It seems to me that discussions like this -- about the status of 'economics' as a "science" -- often generate much more heat than light, at least in large part because people fail to recognize or acknowledge that 'economics' is not actually a discpline (as a professor of mine once said regarding 'political science'). Rather, 'economics' (generally stated) is a subject matter, studied by (at least) three different disciplines, which can be broken down into 1) economic science; 2) economic theory; and 3) economic practice.

Russia in the right in Gas Crisis

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  • Sunday, February 01 2009 @ 01:05 PM CET
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In the current Russian-Ukrainian gas crisis, most recent events suggest that it is the Russians who are in the right, and the Ukrainians in the wrong.

Has bank lending 'dried up'?

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  • Saturday, October 04 2008 @ 11:23 AM CEST
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In a recent comment relating to the $700B banking bailout, "Bank Loans Have Not 'Dried Up'", on the Forbes web site, Alan Reynolds presents a strangely abbreviated set of data on total bank lending as support for his conclusion that Everyone knows that U.S. banks have virtually stopped lending, deeply slashing their loans to U.S. consumers and firms. As is so often the case, however, what everyone knows is probably not true.

I am not a strong supporter of the bailout plan, largely because I believe that it will do little, if anything, to solve the real problems in the financial system. Perhaps the best thing that could be said about the bailout plan was that it was something that could be passed quickly, and might serve to keep the financial system going until after the election, at which point real solutions might be possible.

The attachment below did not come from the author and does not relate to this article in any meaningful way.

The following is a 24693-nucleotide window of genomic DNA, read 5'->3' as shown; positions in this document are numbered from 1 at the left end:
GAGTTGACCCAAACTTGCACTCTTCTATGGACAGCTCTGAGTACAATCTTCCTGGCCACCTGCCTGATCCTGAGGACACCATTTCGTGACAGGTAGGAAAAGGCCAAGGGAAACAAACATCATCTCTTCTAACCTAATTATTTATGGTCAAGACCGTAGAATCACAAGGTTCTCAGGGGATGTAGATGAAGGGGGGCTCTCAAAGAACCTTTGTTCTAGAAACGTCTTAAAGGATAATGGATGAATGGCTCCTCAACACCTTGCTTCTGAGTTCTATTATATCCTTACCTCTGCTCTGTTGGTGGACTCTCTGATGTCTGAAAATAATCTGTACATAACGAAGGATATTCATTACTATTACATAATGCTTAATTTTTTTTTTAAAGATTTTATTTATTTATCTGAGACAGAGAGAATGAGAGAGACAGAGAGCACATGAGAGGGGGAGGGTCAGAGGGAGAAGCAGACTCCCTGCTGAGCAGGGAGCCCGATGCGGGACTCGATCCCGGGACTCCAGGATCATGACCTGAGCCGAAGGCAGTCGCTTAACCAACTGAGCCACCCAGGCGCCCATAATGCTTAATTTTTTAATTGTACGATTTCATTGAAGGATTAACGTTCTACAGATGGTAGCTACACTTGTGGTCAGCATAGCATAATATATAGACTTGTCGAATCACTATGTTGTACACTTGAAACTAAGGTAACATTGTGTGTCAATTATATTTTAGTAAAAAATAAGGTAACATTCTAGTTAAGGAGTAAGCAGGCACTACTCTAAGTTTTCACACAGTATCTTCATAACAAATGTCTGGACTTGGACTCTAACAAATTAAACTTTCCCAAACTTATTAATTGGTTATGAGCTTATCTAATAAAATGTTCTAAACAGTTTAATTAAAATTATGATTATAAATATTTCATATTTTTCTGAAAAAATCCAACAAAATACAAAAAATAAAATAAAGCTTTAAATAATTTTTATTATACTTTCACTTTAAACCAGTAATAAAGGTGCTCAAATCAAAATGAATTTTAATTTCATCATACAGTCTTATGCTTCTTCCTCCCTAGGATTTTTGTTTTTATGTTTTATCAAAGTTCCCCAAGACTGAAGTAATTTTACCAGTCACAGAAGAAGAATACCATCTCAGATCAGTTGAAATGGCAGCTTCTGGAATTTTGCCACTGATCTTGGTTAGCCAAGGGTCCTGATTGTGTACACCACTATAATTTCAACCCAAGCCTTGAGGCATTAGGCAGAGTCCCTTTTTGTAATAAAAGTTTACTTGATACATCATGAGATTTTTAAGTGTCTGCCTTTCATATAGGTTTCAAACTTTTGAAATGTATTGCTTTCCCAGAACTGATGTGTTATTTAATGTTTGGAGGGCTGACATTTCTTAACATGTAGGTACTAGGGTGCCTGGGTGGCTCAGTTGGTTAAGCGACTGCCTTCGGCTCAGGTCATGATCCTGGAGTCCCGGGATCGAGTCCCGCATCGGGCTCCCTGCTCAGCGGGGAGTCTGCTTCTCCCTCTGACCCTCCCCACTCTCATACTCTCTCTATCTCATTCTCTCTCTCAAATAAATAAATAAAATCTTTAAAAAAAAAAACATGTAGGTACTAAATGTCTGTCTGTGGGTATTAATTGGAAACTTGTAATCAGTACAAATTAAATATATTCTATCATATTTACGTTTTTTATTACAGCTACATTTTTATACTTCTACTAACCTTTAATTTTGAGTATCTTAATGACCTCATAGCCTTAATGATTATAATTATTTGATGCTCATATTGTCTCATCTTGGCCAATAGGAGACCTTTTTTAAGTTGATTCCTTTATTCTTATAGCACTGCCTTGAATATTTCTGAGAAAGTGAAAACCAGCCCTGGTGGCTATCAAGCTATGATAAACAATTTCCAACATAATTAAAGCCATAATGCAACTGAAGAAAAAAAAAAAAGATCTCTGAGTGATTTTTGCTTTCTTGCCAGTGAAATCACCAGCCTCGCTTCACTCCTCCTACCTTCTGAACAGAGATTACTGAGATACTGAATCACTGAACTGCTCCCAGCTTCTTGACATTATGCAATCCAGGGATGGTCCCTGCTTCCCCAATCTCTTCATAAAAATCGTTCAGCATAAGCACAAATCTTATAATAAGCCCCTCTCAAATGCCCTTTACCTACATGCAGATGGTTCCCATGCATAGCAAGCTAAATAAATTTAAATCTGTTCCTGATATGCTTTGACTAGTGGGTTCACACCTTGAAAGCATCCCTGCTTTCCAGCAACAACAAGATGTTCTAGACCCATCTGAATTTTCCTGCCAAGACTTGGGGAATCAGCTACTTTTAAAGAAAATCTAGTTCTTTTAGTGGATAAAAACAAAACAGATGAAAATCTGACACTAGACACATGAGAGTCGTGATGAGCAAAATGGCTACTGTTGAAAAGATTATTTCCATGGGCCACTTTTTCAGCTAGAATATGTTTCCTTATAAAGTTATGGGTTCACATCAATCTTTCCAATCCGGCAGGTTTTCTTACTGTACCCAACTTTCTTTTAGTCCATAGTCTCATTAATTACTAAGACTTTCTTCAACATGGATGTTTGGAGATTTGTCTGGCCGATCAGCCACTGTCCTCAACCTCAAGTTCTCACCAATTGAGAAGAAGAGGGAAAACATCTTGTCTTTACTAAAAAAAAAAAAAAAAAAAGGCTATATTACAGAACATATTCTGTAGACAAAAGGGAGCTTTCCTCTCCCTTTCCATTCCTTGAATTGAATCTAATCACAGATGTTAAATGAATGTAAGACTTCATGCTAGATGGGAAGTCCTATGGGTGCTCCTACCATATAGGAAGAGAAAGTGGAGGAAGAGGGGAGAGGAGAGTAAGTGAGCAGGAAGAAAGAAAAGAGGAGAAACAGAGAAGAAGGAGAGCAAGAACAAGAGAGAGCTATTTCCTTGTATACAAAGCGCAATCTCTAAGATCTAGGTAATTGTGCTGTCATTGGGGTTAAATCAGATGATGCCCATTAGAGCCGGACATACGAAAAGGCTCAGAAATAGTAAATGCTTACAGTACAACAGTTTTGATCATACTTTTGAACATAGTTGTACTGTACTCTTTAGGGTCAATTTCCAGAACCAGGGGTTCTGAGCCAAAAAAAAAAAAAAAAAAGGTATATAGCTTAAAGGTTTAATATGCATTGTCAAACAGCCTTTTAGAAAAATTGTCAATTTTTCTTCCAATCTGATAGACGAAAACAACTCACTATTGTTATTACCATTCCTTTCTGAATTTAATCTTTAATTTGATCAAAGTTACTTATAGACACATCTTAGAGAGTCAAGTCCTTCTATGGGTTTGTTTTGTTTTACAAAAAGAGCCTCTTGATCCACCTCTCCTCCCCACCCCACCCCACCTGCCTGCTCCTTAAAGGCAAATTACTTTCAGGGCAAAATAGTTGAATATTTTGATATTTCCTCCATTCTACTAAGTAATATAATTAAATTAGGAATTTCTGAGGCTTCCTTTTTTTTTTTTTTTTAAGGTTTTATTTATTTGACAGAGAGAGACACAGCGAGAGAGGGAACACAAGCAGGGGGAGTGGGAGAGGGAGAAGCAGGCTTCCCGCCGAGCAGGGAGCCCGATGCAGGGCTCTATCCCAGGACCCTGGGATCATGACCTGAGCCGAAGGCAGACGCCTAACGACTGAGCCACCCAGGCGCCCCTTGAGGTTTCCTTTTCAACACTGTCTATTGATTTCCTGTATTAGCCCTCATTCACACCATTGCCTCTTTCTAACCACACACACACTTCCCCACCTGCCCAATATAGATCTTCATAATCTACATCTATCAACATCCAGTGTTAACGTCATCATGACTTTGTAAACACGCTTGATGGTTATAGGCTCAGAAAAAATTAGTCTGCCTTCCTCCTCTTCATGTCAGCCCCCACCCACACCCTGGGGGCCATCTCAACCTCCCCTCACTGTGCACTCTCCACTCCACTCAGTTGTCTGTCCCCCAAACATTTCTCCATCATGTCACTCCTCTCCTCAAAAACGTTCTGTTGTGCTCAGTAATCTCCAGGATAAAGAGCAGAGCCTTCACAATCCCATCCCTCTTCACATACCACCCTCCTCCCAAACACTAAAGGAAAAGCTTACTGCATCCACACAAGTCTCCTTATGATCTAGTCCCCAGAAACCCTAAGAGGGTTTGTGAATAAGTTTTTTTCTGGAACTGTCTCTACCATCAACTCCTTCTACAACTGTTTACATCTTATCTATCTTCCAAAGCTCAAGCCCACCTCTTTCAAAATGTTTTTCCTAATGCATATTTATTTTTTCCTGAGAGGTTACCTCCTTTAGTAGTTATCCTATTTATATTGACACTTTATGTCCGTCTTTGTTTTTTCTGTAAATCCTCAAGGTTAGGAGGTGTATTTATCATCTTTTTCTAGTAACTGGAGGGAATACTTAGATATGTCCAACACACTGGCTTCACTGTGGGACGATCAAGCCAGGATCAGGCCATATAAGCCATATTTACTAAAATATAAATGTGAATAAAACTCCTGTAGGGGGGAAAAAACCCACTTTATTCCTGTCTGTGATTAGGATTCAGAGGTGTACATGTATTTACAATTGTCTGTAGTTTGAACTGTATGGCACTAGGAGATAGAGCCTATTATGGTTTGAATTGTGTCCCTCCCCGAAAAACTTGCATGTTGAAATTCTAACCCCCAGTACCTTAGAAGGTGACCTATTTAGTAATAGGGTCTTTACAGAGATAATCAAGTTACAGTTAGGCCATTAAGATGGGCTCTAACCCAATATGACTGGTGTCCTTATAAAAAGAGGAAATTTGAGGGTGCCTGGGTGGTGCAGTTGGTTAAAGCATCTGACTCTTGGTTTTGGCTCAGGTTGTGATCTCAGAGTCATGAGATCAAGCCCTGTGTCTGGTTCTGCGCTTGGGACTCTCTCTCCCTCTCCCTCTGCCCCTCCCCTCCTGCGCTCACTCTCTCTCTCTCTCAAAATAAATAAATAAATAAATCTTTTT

That said, when I see a data set like that presented by Reynolds, I tend to be suspicious. I also tend to be suspicious when I see data presented that is not immediately relevant to the conclusion. In this case, that would be data regarding total outstanding loans in relation to a conclusion regarding new loans.

The web and privacy

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  • Monday, June 30 2008 @ 09:09 PM CEST
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I know very few of the details about the affair regarding Chief Judge Kozinski and the web pages, but I have to agree with Robert Cooper at Screming Penguin that "Lessig is just wrong..." in his comments On privacy in the cyberage.

My house

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  • Sunday, April 06 2008 @ 12:40 PM CEST
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When I first came to the Netherlands, I found an apartment in the center of Leiden. It was quite nice, but a bit expensive. So, when I decided that I would be staying here, I went looking for a place that I could buy. After a bit of research, and looking at various places, I finally bought a small house in April 2003. Interestingly enough, the new house is only about 500 meters from my old apartment.

Coming to the Netherlands

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  • Sunday, April 06 2008 @ 12:06 PM CEST
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On September 14, 2000, I departed Chicago to take up a new job and all that such entails in the Netherlands. On Septermber 18 I began work with Atos Netherlands, now known as Atos Origin Engineering Services in Leiden.